Kant and the Liberal Arts: A Defense

Journal of Aesthetic Education 49 (3):1-14 (2015)
  Copy   BIBTEX


Immanuel Kant, true to the Enlightenment milieu of which he was a part, believes education to have a necessary and formative role advancing human beings toward our moral vocation. While he may not have written extensively on the topic of education directly, what he does say makes it unmistakable that it has a central role to play in practical life. The need for education is, first, distinctive for us: “The human being is the only creature that must be educated.”1 Second, the need for education is ineliminable for becoming what we ought to be: “The human being can only become human through education”. Education, Kant argues, cultivates our native predispositions in order to contribute to the..



    Upload a copy of this work     Papers currently archived: 92,100

External links

Setup an account with your affiliations in order to access resources via your University's proxy server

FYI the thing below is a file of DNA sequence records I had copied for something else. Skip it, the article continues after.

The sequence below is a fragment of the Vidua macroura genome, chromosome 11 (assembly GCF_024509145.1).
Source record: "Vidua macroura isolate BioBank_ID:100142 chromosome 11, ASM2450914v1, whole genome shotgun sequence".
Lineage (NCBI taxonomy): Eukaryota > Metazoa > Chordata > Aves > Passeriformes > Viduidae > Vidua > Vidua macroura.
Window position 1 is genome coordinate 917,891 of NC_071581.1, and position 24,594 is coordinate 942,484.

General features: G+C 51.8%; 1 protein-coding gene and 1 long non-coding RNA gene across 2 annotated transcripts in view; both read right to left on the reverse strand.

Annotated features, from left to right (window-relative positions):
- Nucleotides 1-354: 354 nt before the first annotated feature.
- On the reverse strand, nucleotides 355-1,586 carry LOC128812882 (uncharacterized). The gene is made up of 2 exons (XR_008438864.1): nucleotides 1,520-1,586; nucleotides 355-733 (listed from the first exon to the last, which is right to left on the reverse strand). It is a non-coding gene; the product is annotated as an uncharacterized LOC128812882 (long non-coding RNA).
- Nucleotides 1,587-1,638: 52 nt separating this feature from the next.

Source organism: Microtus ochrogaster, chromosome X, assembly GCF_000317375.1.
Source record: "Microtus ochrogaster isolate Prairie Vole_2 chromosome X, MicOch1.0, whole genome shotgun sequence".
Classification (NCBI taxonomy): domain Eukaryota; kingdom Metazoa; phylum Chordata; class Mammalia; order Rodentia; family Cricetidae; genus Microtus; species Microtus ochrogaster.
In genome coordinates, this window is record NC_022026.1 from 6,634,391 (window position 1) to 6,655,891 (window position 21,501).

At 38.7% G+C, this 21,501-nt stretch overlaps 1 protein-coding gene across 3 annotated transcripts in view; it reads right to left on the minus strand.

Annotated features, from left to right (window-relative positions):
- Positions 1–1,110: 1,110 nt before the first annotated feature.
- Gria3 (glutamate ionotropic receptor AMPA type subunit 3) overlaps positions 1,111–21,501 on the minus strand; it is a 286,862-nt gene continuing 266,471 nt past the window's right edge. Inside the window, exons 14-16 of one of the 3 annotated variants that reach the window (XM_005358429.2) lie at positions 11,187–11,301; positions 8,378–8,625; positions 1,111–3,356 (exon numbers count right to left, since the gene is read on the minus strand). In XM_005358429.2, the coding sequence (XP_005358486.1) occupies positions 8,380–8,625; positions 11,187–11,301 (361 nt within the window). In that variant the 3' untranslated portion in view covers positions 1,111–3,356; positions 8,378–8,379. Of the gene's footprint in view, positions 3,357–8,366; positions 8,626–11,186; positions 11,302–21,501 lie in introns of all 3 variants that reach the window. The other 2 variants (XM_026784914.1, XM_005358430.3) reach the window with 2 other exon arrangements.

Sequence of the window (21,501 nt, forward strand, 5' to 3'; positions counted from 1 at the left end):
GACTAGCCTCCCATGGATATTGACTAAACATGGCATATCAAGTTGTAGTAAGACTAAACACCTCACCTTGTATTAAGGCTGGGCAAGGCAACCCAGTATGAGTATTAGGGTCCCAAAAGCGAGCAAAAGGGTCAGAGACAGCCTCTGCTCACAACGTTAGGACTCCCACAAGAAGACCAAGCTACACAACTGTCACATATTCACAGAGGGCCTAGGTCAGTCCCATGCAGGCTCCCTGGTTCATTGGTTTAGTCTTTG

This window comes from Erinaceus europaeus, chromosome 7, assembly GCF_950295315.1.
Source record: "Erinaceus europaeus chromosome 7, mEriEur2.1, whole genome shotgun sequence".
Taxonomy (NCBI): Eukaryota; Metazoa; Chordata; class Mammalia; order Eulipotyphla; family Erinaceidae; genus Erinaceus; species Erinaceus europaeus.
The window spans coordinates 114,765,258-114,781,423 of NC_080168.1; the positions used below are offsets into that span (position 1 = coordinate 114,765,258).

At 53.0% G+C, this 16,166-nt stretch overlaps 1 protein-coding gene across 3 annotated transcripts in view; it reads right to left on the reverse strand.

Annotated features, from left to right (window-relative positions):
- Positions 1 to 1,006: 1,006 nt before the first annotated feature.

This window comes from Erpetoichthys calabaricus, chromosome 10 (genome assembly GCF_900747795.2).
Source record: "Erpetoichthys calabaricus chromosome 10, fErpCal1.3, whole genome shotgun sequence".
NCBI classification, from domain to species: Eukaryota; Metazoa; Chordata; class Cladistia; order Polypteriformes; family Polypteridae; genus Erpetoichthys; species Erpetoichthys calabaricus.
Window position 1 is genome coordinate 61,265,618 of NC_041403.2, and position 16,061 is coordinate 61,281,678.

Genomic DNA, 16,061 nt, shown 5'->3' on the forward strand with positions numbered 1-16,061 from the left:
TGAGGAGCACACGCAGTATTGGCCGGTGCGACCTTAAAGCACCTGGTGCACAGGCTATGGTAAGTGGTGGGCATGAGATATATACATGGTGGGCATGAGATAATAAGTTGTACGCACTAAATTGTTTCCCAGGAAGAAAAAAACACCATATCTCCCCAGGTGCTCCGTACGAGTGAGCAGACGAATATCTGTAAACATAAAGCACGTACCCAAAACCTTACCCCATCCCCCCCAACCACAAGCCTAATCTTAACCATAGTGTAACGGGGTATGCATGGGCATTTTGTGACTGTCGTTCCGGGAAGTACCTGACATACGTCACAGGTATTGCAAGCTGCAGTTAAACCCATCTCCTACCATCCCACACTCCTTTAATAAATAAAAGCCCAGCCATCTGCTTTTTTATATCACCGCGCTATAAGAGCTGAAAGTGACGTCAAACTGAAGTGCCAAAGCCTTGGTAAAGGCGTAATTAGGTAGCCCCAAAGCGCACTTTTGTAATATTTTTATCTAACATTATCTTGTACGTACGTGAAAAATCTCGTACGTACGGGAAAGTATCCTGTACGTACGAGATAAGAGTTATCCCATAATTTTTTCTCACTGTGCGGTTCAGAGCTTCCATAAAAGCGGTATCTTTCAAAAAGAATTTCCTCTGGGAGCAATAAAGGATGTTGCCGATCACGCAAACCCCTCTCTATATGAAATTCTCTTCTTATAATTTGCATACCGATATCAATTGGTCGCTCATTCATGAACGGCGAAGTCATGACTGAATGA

Through your library

Similar books and articles

Educating for Life.Peter J. Mehl - 2010 - Philosophy in the Contemporary World 17 (2):105-118.
Anthropology, history, and education.Immanuel Kant - 2007 - New York: Cambridge University Press. Edited by Günter Zöller & Robert B. Louden.
Against (Simple) Efficiency.Karen Adkins - 2010 - Philosophy in the Contemporary World 17 (2):58-67.
How to Value the Liberal Arts for Their Own Sake without Intrinsic Values.Erik W. Schmidt - 2010 - Philosophy in the Contemporary World 17 (2):37-47.
The Conservative Limits of Liberal Education.Charles W. Harvey - 2010 - Philosophy in the Contemporary World 17 (2):30-36.
The Occlusion of Truth Seeking in a Fog of Marketing.Miguel Martinez-Saenz & Craig Hanks - 2010 - Philosophy in the Contemporary World 17 (2):93-104.


Added to PP

28 (#571,386)

6 months
5 (#644,465)

Historical graph of downloads
How can I increase my downloads?

Author's Profile

Kristi Sweet
Texas A&M University

References found in this work

Add more references